People ask this question in many different ways. Is there a God? If so, what is he like? How does he relate to the world and to people today? Is there objective truth? Are there objective standards? Does God have a Son? How many ways are there to salvation? Is God a person or a force? What does it mean to be nice to other people? Who are the Jews, and why is their history filled with efforts to eliminate them? What part does God play in evil? Where is our world headed? What can we do to change the direction? Who decides the answers to these questions?

I have encountered people who answer these questions without a frame of reference outside themselves. They sincerely believe mutually exclusive statements at the same time and see no contradiction.

The need to know God as he has revealed himself in the Bible prompted me to teach a women’s Bible study of the book of Esther, emphasizing the providence of God. It was delightful to encounter the class members in the community and hear them talking about God’s providence, a topic previously not part of their conversations.

God is not mentioned in the book of Esther, yet it has many hints of his presence. The compelling narrative presents God as the all-powerful one who sovereignly directs history according to his predetermined plan. Esther provides answers for how the Old and New Testaments are related through the Bible’s big story of redemption. It has a message of hope for God’s people. While the world attempts to change the decrees of God the Creator, they will not succeed. God, not political leaders, will have the final say in what is right and wrong. God providentially watches over his people, and nothing and no one will ultimately prevail against them. In fact, those who attempt to destroy God’s people find themselves fighting against God.

“Who is God, and how does he relate to the world and people today?” are questions answered in the book of Esther. The values of the Persian Empire look very much like those of our own day. Even in the professing church, people are often more concerned with what they have or do or appear to be than with who they are. The spectacular gets our attention rather than the ordinary providence of God at work in our lives. Pop culture and the news celebrate those who assert their independence from God rather than the faithful who trust God day after day, in success and failure, sickness and health, joy and sorrow. When it seems God is nowhere to be seen, he is at work. God is already where we will be tomorrow. He is working out his divine plan for his glory and our eternal good. We need no “plan B”; God’s perfect plan is being accomplished. The book of Esther invites you to take God at his Word in the mysterious fulfillment of all his promises. Its message is needed in the world today.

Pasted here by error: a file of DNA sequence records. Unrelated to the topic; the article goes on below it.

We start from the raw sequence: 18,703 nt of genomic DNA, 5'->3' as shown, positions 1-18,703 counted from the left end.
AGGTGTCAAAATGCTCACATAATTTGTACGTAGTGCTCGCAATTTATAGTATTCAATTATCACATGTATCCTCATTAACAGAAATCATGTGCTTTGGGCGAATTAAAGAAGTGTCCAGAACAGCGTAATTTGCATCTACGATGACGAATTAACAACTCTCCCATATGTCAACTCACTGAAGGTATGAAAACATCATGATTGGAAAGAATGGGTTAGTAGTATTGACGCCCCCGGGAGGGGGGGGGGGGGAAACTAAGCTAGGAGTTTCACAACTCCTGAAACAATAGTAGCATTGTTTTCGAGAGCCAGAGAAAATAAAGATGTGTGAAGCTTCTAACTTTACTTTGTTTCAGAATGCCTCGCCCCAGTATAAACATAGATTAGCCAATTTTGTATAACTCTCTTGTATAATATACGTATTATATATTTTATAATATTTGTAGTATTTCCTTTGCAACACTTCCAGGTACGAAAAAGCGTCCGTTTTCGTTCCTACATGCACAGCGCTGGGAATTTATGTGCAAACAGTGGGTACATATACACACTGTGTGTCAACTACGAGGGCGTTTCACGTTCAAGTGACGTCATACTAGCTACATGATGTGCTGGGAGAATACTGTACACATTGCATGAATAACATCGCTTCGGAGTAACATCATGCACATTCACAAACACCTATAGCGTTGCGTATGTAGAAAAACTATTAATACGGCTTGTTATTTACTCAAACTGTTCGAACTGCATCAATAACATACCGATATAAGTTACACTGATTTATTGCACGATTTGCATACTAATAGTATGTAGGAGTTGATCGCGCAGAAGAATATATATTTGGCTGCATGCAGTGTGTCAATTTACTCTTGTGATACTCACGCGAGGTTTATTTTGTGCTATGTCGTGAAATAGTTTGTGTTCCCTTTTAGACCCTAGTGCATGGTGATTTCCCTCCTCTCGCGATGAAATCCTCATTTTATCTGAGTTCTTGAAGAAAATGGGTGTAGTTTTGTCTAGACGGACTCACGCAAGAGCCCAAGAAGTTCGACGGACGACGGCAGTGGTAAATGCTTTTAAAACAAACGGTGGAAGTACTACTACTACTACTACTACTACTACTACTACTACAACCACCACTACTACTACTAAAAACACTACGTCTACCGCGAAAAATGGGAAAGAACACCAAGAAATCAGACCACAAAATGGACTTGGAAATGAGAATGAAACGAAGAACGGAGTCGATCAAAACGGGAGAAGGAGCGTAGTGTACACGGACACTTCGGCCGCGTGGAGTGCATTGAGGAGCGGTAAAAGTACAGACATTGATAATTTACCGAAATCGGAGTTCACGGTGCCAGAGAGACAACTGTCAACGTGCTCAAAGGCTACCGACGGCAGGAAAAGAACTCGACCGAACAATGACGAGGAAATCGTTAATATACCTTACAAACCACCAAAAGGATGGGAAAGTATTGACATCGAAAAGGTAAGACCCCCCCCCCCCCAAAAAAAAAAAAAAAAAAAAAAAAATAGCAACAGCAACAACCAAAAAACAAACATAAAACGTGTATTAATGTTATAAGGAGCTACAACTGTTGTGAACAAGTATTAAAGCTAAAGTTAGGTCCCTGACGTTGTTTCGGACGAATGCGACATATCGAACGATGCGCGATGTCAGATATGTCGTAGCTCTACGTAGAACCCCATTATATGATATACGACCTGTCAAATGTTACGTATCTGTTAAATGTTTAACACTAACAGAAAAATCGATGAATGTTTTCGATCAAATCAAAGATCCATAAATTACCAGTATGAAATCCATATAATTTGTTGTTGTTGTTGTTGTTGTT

Esther is a book named for a woman, but it is part of God’s revelation for all—men, women, and children. God reveals his providence that we may understand it and embrace it for our lives. To embrace means to cherish and hold dear. May you see and embrace God’s providence in your personal life, your family, your church, your nation, and the world through taking a step back in time into the historical narrative of Esther. 

Are you ready to begin or dive deeper into the book of Esther? To get you started, P&R is providing a free guide from Jane Roach on the book’s first chapter. Jane will walk you through the passage, showing how God uses the sinful actions of men and women to set the stage for his ultimate plan. Study questions are provided to help you to apply the text in your life.

http://janeroach.pagedemo.co/

Rescuing the Gospel
July 18, 2016